CH18 Environment – Tailings, mine dumps – Port Hope Ontario

In Port Hope, Canada, several known sites containing low-level radioactive waste from the historical refining of radium and uranium dating back to the 1930s, produced anomalies on a 1976 airborne gamma ray spectrometric survey1 flown by the Geological Survey of Canada (see figure below). The waste material contains radium226, uranium and arsenic. The airborne survey provided focus for subsequent, more detailed surveys using vehicle-borne and handheld detectors.GamX CH18 Port Hope Ontario GSC 1976 Airborne Gamma Ray Survey eU



Following some initial waste clean-up and consolidation, a second airborne gamma ray spectrometric survey2 was flown by Fugro Airborne Surveys in 2001 (Figure 2). This survey showed reduced or return-to-background surface radiation levels at some sites, and highlighted remaining areas of concern (compare the figures above and below).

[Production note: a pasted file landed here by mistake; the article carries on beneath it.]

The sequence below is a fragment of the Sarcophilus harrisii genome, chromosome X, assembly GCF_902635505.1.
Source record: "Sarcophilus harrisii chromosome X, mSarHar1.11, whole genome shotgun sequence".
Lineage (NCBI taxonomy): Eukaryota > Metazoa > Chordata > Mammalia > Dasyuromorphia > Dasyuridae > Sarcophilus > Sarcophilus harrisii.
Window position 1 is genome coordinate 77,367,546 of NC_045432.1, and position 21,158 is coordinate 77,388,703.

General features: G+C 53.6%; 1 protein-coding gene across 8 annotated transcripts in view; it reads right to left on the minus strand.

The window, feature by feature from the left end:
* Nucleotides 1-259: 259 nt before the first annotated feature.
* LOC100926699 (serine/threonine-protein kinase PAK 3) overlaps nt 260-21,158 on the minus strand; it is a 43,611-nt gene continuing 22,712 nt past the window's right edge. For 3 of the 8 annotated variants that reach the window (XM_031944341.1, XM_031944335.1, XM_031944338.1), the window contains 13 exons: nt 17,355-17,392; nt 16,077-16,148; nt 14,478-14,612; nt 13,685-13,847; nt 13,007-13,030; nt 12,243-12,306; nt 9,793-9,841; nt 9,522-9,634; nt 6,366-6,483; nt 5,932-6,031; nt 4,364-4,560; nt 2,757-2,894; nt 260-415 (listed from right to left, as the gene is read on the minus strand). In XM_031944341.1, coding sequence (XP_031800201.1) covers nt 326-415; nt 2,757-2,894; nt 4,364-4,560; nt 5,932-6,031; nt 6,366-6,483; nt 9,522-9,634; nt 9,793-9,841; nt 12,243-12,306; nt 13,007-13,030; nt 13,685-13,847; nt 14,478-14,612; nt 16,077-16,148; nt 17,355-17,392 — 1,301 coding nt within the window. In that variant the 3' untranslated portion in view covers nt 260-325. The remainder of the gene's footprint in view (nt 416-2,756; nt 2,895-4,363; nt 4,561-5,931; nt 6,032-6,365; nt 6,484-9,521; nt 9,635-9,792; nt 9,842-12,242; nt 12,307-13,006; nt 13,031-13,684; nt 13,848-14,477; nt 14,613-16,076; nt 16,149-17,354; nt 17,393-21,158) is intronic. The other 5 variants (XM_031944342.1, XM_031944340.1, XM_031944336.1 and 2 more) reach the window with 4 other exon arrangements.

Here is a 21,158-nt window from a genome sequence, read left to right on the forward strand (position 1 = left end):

GamX CH18 Port Hope Fugro 2001 Airborne Gamma Ray Survey eU


A 10-year, 1.28 billion dollar clean-up is underway3, to relocate approximately 1.2 million cubic meters of radioactive waste to an engineered above ground mound where the waste can be contained and monitored for hundreds of years.  The site will eventually be used for passive recreation such as walking trails and lookouts, with background radiation levels at surface. On completion of the project, a final airborne survey is expected to help confirm effectiveness of the clean-up.


This example illustrates the utility of the airborne surveys to identify and accurately map low-level anthropogenic radioactivity on the surface, to background radioactivity levels, thereby guiding mitigation efforts when deemed necessary.




  1. Airborne gamma ray spectrometer survey of the Port Hope Area, 1976. Geological Survey of Canada, Ottawa.
  2. Airborne survey of the Port Granby – Port Hope area, 2001. Fugro Airborne Surveys.
  3. Port Hope Area Initiative